Distilling market noise into market sense

VisionMobile is the leading research company in the app economy. Our Developer Economics research program tracks developer experiences across platforms, revenues, apps, tools, APIs, segments and regions, via the largest, most global developer surveys.

Which apps make money?

[Which apps make money – and how? Andreas Pappas takes another look at the results of VisionMobile’s Developer Economics 2012 survey and comes up with interesting new insights on app monetisation: how does app revenue vary by app-category and by country? Is there a correlation between time spent developing an app and they money it makes?]

VisionMobile - which apps make money

In Developer Economics 2012 we discussed app revenues and how they vary across platforms. We found that overall, around half of all app developers that are interested in making money did not earn a sustaining income, i.e. they were below the “poverty line”, which we drew at $500 per month per app. Of course the real poverty line will vary widely across countries and regions: while $500 per month may not be enough for a San Francisco-based developer, it could be more than enough for a developer based in Bangalore where average living cost is less than a third, according to Numbeo.

Fashion Tech: how retailers are accelerating the app phenomenon

[Did you ever think that your mobile can be your remote control for shopping? It’s getting there. Guest author Zabetta Camilleri reviews how mobile apps are changing Fashion Retailing with brands such as Burberry, Forever21, Shopkick, Shopstyle, SalesGossip, Chanel,Tommy Hilfiger & Clotheshorse leading the way in mobile app innovation.]

There’s no doubt ‘Fashion Tech’ has become the latest buzzword in retail. The innovation we’ve seen in the Mobile apps space has already disrupted the age-old industry of fashion retail. Now we are witnessing some important trends that will continue to change the way we shop for fashion online as well as on the high street.

Mobile platform wars: Winners and losers in 2012

[The game of ecosystems is in full bloom, with each player attempting to draw as many developers as possible around their platform. As we finally see some signs of consolidation, VisionMobile Senior Analyst Andreas Pappas, talks about the rules of engagement and identifies the winners and losers in this game of ecosystems in 2012. Also, we’re proud to introduce VisionMobile Visualisations – live, interactive graphs with tons of data from the Developer Economics 2012 research!]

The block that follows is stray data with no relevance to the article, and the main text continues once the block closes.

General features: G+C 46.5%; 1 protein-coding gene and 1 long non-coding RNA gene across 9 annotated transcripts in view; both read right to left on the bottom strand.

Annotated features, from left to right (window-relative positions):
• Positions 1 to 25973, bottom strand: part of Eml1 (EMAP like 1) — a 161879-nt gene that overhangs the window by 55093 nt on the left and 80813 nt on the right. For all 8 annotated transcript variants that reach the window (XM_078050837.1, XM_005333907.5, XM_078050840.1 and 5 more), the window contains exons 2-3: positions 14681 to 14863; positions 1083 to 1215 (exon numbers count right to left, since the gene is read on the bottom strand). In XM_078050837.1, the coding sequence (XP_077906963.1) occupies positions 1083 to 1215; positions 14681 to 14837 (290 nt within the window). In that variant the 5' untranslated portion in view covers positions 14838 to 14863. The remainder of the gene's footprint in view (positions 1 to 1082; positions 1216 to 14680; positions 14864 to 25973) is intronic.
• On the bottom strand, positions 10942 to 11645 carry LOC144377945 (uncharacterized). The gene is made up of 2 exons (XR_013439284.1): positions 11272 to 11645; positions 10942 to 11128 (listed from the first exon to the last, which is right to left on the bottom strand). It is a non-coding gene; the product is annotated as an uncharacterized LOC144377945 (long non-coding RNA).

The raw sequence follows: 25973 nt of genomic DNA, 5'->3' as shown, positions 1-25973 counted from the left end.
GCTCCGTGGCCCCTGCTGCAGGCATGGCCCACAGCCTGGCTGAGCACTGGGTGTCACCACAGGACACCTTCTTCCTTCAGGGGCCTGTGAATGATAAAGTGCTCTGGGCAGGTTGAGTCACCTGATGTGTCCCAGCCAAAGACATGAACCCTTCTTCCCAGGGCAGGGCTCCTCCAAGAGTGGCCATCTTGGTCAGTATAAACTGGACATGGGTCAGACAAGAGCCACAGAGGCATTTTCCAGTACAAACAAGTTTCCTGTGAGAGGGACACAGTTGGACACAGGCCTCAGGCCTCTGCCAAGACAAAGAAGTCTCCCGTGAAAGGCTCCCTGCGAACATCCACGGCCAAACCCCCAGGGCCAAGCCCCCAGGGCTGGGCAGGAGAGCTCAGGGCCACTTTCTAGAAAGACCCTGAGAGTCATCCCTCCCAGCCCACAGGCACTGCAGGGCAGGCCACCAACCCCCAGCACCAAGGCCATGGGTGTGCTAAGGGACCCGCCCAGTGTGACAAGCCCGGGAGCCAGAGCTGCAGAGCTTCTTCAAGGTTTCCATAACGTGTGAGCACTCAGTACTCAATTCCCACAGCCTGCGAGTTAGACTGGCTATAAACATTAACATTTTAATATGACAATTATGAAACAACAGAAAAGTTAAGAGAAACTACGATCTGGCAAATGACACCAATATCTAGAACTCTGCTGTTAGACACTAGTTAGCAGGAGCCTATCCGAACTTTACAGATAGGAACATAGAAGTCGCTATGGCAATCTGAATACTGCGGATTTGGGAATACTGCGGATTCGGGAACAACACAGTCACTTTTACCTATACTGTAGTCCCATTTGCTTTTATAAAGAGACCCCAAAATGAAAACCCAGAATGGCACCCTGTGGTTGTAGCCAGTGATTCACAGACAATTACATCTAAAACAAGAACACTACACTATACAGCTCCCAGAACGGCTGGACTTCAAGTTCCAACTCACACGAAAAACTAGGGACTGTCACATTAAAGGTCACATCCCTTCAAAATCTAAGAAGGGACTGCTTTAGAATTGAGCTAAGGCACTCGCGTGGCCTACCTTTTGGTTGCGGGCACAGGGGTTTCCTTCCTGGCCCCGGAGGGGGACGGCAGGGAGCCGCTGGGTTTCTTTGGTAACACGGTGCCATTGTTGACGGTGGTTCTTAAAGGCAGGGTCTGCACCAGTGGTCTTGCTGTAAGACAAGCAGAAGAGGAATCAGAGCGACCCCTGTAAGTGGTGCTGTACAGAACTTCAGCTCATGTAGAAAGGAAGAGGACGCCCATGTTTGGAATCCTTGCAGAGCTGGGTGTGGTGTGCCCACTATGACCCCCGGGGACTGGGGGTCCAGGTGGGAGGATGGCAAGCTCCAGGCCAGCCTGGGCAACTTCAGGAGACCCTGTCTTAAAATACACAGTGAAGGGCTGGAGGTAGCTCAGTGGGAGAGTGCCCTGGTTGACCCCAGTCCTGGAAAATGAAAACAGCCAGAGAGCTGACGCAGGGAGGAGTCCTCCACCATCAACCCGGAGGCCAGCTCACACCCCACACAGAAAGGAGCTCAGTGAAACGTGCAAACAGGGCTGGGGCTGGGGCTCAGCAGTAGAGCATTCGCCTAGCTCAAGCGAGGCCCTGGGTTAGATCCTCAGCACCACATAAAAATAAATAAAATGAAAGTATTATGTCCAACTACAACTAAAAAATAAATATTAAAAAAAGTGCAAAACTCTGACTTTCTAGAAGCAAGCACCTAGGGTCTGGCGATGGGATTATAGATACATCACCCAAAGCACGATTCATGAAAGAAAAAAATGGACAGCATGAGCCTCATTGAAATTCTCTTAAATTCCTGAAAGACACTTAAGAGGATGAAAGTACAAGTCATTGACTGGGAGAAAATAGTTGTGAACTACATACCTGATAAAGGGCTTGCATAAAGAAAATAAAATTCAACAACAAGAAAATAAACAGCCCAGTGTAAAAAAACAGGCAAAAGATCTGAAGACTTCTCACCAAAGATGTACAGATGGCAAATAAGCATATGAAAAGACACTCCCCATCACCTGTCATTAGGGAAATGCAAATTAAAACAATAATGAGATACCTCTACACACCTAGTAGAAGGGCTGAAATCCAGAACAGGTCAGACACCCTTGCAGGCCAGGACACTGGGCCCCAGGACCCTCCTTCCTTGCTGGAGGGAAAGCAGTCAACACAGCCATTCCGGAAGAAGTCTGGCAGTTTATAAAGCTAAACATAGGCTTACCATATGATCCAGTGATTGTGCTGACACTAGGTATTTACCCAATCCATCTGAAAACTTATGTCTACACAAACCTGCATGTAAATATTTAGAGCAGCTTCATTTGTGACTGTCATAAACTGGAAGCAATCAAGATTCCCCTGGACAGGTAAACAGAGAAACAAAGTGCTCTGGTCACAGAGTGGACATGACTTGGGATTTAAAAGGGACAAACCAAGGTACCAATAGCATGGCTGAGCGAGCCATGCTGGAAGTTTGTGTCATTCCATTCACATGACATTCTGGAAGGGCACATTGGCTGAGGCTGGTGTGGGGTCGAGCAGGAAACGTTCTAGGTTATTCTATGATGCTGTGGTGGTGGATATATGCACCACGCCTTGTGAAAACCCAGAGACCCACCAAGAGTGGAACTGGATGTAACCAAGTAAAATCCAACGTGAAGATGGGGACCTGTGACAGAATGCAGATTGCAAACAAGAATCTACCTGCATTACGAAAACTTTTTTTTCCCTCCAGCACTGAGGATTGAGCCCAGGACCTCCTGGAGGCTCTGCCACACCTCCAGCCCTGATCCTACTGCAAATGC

Below, we’d like to present a very small sample of our newly-launched Visualisations, depicting how Intentshare varies by the platform developers choose. The sample contains just one variable – for more filters and full functionality, visit visualisations.visionmobile.com

INTENTSHARE INDEX
Percentage of developers planning to adopt each platform, irrespective of which platform they’re primarily using now.

The graph above is just a sample of what our new Visualisations can do – visit visualisations.visionmobile.com for full functionality. Just bear in mind that you need a minimum resolution of 1024 × 768 px to access.

Developer Economics 2012 (free copy available here, thanks to the sponsorship by BlueVia) confirmed that reach remains the strongest motive for platform selection, as indicated by 54% of developers. With Android and iOS accounting for 82% of total smartphone sales in Q1 2012, according to IDC, these two platforms can now guarantee near ubiquitous smartphone reach for developers using them. As a result, developers’ mindshare is being increasingly dominated by these two platforms: Android is being used by three-quarters of developers and iOS is being used by 66% of developers.

Why some publishers are abandoning apps and betting on the Web

[Why are publishers abandoning apps and betting on the Web? VisionMobile Senior Analyst Andreas Pappas looks into the flight of magazine publishers from native iOS apps to web-based platforms]

The Story

When the iPad first appeared on the market, publishers immediately saw its potential as a media-consumption device. Indeed they were right: iPad (and tablet) users are more likely to buy content than smartphone users. What they were not right about though was that native apps were the right vehicle to break into this market. A number of high-profile publishers have been recently abandoning native apps in favour of the mobile web. Among these are the Financial Times which moved to mobile web last year and MIT Technology Review magazine which is migrating this year. These moves come after investing significant time & money in developing native apps, and seeing their high-expectations failing to materialise.

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